UNITED STATES DISTRICT COURT WESTERN DISTRICT OF NEW YORK
December 12, 2011
REGGIE D. CASWELL, RESPONDENT.
STEVEN RACETTI, PETITIONER,
The opinion of the court was delivered by: Leslie G. Foschio United States Magistrate Judge
Petitioner has applied to the Court for appointment of counsel. Under 28 U.S.C. § 1915(e)(1), the Court may appoint counsel to assist indigent litigants. See, e.g., Sears, Roebuck & Co. v. Charles W. Sears Real Estate, Inc., 865 F.2d 22, 23 (2d Cir. 1988). Moreover, pursuant to Rule 8(c) of the Rules Governing Section 2254 Cases in the United States District Courts, counsel may be appointed at any stage of the proceeding "if the interests of justice so require."
It is clear that prisoners have no constitutional right to counsel when bringing collateral attacks upon their convictions. Pennsylvania v. Finley, 481 U.S. 551, 555, 107 S.Ct. 1990, 1993, 95 L.Ed.2d 539 (1987); Murray v. Giarratano, 492 U.S. 1, 109 S.Ct. 2765, 106 L.Ed.2d 1 (1989). Habeas petitioners who qualify under the Criminal Justice Act, however, are entitled to counsel if an evidentiary hearing is required, Rules Governing Section 2254 Cases in the United States District Courts, Rule 8(c), see Graham v. Portunodo, --- F.3d ----, 2007 WL 2850293 (2d Cir., Oct. 3, 2007), as are indigent petitioners who seek to vacate or set aside a sentence of death. 21 U.S.C. § 848(q)(1)(4)(B); McFarland v. Scott, 512 U.S. 849, 114 S.Ct. 2568, 2571, 129 L.Ed.2d 666 (1994).
Appointment of counsel is within the judge's discretion, see In re Martin-Trigona, 737 F.2d 1254, 1260 (2d Cir. 1984). The Court has reviewed the facts presented herein in light of the factors required by law. Specifically, there is no showing at this time that an evidentiary hearing is required, nor is petitioner seeking to vacate or set aside a sentence of death.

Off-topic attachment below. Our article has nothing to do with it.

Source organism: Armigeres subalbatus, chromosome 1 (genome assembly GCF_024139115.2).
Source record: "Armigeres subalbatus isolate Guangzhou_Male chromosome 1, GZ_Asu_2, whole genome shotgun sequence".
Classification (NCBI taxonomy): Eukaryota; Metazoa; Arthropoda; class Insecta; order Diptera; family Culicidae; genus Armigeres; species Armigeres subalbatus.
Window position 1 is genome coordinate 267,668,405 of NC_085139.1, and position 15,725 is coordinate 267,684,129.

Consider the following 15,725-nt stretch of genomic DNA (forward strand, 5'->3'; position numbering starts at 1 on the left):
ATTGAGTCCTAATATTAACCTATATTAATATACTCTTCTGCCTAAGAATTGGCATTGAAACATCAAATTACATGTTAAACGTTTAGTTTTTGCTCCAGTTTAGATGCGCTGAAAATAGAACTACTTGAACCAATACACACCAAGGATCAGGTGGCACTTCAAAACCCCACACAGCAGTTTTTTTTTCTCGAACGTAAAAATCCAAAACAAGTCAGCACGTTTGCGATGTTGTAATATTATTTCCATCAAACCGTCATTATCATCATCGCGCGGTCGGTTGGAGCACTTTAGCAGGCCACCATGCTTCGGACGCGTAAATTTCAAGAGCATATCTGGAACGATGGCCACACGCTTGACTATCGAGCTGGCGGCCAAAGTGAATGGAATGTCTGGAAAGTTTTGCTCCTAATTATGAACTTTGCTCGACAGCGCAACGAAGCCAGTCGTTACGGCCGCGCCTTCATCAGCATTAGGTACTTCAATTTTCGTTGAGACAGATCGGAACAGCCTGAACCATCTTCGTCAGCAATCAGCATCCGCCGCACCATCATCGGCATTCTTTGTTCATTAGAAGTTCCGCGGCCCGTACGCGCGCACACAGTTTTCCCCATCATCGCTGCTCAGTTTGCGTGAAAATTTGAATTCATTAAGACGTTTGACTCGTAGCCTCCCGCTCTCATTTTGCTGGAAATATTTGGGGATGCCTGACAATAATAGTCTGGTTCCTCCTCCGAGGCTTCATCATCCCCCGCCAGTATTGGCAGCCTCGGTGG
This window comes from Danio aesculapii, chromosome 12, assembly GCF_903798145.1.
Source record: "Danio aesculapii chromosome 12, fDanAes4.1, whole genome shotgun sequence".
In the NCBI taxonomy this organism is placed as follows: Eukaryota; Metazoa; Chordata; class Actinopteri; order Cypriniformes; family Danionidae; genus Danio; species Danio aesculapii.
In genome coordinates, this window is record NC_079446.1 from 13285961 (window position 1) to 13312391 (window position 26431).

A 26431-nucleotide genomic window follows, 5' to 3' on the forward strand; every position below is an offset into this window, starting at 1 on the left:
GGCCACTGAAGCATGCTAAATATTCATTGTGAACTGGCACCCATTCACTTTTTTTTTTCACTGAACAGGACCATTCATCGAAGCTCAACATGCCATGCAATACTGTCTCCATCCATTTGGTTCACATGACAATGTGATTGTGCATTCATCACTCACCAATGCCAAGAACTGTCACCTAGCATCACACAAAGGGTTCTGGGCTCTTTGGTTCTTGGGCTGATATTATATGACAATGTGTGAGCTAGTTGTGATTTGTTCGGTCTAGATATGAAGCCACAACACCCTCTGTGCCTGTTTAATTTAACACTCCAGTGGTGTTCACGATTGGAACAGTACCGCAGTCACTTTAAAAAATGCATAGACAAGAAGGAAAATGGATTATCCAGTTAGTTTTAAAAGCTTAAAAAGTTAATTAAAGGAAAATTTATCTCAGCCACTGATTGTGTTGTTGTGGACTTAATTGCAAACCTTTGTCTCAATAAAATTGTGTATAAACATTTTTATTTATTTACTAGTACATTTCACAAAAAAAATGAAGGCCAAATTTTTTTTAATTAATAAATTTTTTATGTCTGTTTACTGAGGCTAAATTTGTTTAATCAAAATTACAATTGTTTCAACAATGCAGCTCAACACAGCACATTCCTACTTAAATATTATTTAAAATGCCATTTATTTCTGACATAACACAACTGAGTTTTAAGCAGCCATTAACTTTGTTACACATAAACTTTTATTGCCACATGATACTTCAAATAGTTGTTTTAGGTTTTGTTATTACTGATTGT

In addition, petitioner has not provided the Court with any information which indicates that the interests of justice require the appointment of counsel at this time. The petition is based on the following claims: 1) deprivation of constitutional rights to proceed pro se, a preliminary hearing, and to testify before the Grand Jury, 2) insufficient evidence to support conviction, 3) duplicitous indictment, 4) concealing of exculpatory evidence, 5) omission of jury instruction, 6) refusal of lower court to recuse assistant district attorney, 7) prosecutor failed to prove Petitioner had two prior convictions beyond reasonable doubt, 8) CPLR § 400.20, Penal Law § § 70.08 and 70.10 are unconstitutional, 9) CPLR § § 5525(c), and (c) (2) and 3(e) unconstitutional, 10) deprivation of material evidence, 11) deprivation of meaningful appeal based on prosecutor's refusal to provide Petitioner with copy of trial exhibit, and 12) improper persistent felony offender sentence. It does not appear at this time that petitioner needs the assistance of counsel to present these claims, which appear to be ones which can be addressed and reviewed solely by means of the record already before the Court.
Based on this review, petitioner's motion for appointment of counsel is denied without prejudice at this time. It is the petitioner's responsibility to retain an attorney or press forward with this proceeding pro se. 28 U.S.C. § 1654. SO ORDERED.
Leslie G. Foschio
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